Vanvitelli, Pone Rotto Vasi, Ponte Rotto
Il Tevere e il ponte Rotto dall'Aventino, Vanvitelli, 1682 Plate 94a, Ponte Rotto, Giuseppe Vasi, 1754

Gaspar van Wittel (Vanvitelli) (1652/53-1736)
Vanvitelli is said to have invented the photographically realistic view and is reputed to have used a camera obscura, a box-like optical device which employs a reflective mirror and lens, to draw his scenes. Not content to merely represent buildings and landscapes in a vacuum, Vanvitelli included stunning atmospheric and lighting effects as well as entourage (secondary supporting elements of a scene such as persons, animals, fowl, conveyances, and other landscape elements including ) shown in minute detail. In particular, his views of the Tiber had a direct impact on Giuseppe Vasi’s vedute of the same subject (Book V of the Magnificenze from 1747, an earlier edition being published separately in 1744).

Panini, Roma Moderna Panini, Roma Anitca
Galleria di vedute di Roma moderna, G.P. Panini, 1759 Galleria di vedute di Roma Antica, G.P. Panini, 1758

Giovanni Paolo Panini (1691-1765)
A painter of the next generation, Giovanni Paolo Panini (1691-1765), composed large scale canvases of topographic views of the city that carried this realism forward with increasingly vivid depictions of dozens of places in the city typically incorporating a strong social component by depicting festivals as well as daily life in the city. Panini developed an eye for the picturesque quality of ruins which punctuated the Roman countryside and also at its center. Using the capriccio (being a branch of the larger vedutista genre) he developed the then popular conceit of the moveable monument or the imaginary landscape whereby the artist composed actual buildings in fanciful but plausible topographic arrangements to evoke Rome’s past splendors. Simultaneously he celebrated the city’s rebirth under the popes by representing modern urban renewal projects. His two most famous canvases, Roma Antica and Roma Moderna are pendants which contrive to show the most important views of the city as a collection of his own paintings hung in an imaginary salon—a kind of trophy room--staged to include a variety of sculpture and other artifacts by both ancient and modern artists. Roma Antica (1758) shows the Pantheon, Arch of Constantine, the Coliseum, and the Basilica of Maxentius among others. Roma Moderna (1759) depicts the Piazza Navona, S. Ivo, the Campidoglio and includes the Spanish Steps (completed in 1730) and the Trevi Fountain (completed after the painting 1762). This up to date, even anticipatory quality of the painting making it almost journalistic in nature. Panini completes the ensemble with two portraits, himself and patron (no doubt a veteran of the Grand Tour) and members of their respective entourages. These paintings sum up the Grand Tour and the riches it might bestow on the sophisticated traveler.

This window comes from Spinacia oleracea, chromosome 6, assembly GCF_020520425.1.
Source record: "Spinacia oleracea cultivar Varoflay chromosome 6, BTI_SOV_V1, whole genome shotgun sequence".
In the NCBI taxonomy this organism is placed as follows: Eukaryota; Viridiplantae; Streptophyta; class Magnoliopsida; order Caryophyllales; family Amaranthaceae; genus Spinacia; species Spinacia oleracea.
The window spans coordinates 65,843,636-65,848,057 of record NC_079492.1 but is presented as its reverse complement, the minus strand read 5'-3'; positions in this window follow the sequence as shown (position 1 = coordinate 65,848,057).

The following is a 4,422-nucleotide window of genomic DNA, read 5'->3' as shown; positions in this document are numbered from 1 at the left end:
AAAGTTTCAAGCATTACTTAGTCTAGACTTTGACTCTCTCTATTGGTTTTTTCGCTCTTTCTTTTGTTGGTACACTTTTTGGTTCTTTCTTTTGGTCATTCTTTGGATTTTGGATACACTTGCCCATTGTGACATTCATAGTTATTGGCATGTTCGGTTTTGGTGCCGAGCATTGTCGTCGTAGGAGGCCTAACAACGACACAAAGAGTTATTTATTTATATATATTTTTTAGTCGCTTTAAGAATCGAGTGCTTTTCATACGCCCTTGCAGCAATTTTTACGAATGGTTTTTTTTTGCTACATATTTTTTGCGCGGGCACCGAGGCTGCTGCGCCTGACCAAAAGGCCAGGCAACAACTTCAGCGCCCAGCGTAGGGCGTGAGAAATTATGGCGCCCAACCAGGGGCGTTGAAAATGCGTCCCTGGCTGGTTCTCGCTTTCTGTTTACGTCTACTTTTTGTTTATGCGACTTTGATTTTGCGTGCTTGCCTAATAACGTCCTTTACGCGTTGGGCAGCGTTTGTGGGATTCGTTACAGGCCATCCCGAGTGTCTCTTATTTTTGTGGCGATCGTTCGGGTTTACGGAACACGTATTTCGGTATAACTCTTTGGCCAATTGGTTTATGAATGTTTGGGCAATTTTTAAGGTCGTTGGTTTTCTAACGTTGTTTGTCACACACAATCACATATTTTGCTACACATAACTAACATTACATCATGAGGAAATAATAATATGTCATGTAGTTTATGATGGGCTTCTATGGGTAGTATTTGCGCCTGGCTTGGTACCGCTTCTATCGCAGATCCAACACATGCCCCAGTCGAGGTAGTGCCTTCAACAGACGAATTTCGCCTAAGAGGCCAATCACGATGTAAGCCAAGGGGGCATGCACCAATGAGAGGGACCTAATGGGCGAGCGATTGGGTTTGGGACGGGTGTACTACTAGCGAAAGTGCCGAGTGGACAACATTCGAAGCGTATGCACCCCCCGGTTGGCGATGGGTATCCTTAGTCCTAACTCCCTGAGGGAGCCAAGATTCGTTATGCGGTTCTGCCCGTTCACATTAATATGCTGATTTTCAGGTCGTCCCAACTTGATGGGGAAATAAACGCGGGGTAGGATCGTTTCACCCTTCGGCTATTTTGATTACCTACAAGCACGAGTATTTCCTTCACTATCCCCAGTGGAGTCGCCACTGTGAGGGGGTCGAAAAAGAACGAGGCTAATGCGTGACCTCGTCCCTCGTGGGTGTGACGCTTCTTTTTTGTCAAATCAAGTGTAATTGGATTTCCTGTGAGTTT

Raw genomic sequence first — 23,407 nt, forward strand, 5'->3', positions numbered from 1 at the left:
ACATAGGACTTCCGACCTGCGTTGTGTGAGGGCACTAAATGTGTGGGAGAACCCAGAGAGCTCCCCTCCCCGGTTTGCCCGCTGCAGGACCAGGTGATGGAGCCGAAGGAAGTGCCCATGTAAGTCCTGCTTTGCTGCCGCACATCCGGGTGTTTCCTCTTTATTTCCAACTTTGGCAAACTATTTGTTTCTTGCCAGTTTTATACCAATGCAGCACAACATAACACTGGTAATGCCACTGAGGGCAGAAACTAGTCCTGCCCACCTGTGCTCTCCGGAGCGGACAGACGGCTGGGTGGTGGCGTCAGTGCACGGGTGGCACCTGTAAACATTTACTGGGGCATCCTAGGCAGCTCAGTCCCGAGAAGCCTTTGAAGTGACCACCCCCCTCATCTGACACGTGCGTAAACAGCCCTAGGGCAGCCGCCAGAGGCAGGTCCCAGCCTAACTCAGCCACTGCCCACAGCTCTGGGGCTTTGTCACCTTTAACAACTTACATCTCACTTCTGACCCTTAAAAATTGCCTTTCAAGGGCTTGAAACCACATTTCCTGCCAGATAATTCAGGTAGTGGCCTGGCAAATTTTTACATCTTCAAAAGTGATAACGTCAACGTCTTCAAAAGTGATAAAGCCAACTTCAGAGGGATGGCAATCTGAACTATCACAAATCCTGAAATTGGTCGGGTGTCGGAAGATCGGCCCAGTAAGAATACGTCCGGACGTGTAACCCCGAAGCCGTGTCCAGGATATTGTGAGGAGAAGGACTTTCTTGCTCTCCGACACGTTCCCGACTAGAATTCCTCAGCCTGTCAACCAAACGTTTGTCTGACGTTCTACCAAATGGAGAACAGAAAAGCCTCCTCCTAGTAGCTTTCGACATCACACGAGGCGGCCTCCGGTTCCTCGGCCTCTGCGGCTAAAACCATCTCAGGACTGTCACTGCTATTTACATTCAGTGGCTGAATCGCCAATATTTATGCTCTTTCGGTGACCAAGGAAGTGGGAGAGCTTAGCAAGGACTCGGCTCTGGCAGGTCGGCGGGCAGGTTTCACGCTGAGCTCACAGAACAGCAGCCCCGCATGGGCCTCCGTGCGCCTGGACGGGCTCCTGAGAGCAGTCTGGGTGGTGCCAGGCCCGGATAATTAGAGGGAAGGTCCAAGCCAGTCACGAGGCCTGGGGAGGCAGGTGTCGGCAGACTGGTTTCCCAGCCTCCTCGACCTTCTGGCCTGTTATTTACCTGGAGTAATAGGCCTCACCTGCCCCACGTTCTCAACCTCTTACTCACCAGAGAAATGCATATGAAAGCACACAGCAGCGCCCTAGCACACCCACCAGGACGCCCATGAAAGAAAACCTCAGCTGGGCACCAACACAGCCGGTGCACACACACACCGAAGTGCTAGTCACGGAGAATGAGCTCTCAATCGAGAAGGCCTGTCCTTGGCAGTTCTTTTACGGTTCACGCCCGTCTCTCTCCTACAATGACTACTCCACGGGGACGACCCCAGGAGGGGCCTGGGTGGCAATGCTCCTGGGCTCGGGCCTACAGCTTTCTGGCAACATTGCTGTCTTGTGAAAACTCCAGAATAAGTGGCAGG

The Venetian Connection

Venice in the 18th century was home to a trio of great vedutisti, the most famous being Canaletto (1697-1768) whose scenes of La Serenissima helped promote that city as a major destination for the Grand Tour. Francesco Guardi (1712-1793) and the itinerant Bernardo Bellotto (1720-1780), Canaletto’s nephew, continued the brilliance of his cityscapes. The latter practiced in Dresden, Warsaw as well as in Rome. It was Piranesi, a Venetian by birth, who picked up this painterly tradition of light and space and carried it with him to Rome. After working in Vasi’s studio briefly he set out on his own combining the knowledge of Roman monuments he most likely gained from Vasi with the chiaroscuro techniques of the Venetian school creating some of the most hauntingly vivid scenes of Rome ever produced.

Falda, Piazza Navona Vasi, Piazza Navona
Piazza Navona, Giovanni Battista Falda, 1677 Plate 26. Piazza Navona, Giuseppe Vasi, 1752

Vasi and Vedutismo
It is into this artistic context of vedutismo established by a string of great artists and fueled by the enormous popularity of the genre that Giuseppe Vasi’s work should be placed. He benefited greatly from the vedute tradition in two important ways. First the vedutisti of Rome established a repertory of significant sites in the city and, in more than one case, provided specific compositions that would later be taken up by Vasi. Falda’s etching of the Prospetto della Nobil’ Piazza Navona, 1677, relates closely to Vasi’s later view of the same piazza, Plate 26, from the Magnificenze.

Vanvitelli, Castel S'Angelo Vasi, Castel S. Angelo
Veduta of Castel S'Angelo, Vanvitelli, ca. 1720 Plate 86. Ponte Adriano oggi detto S. Angelo, Vasi, 1754

Vanvitelli’s veduta of Castel S’Angelo, ca. 1720, provides another early example which should be paired with Vasi’s almost identical view of, Plate 86, from the same ten volumes. Second, the vedutisti established a taste for the city view that made it possible for Vasi to win powerful patronage, so that even though he was relatively unproven at the time of his arrival in Rome his expertise in this genre won the support of the Farnese which allowed him to pursue his passion for recording the city throughout his career. This coupled with the seemingly endless train of visitors to the city anxious to capture a fitting memento of their visit with which to return home to both recall and advertise their experiences in Rome, provided a fertile environment in which he could flourish, both aesthetically and commercially.

Jim Tice, Erik Steiner, Allan Ceen, and Dennis Beyer
Department of Architecture and InfoGraphics Lab, Department of Geography, University of Oregon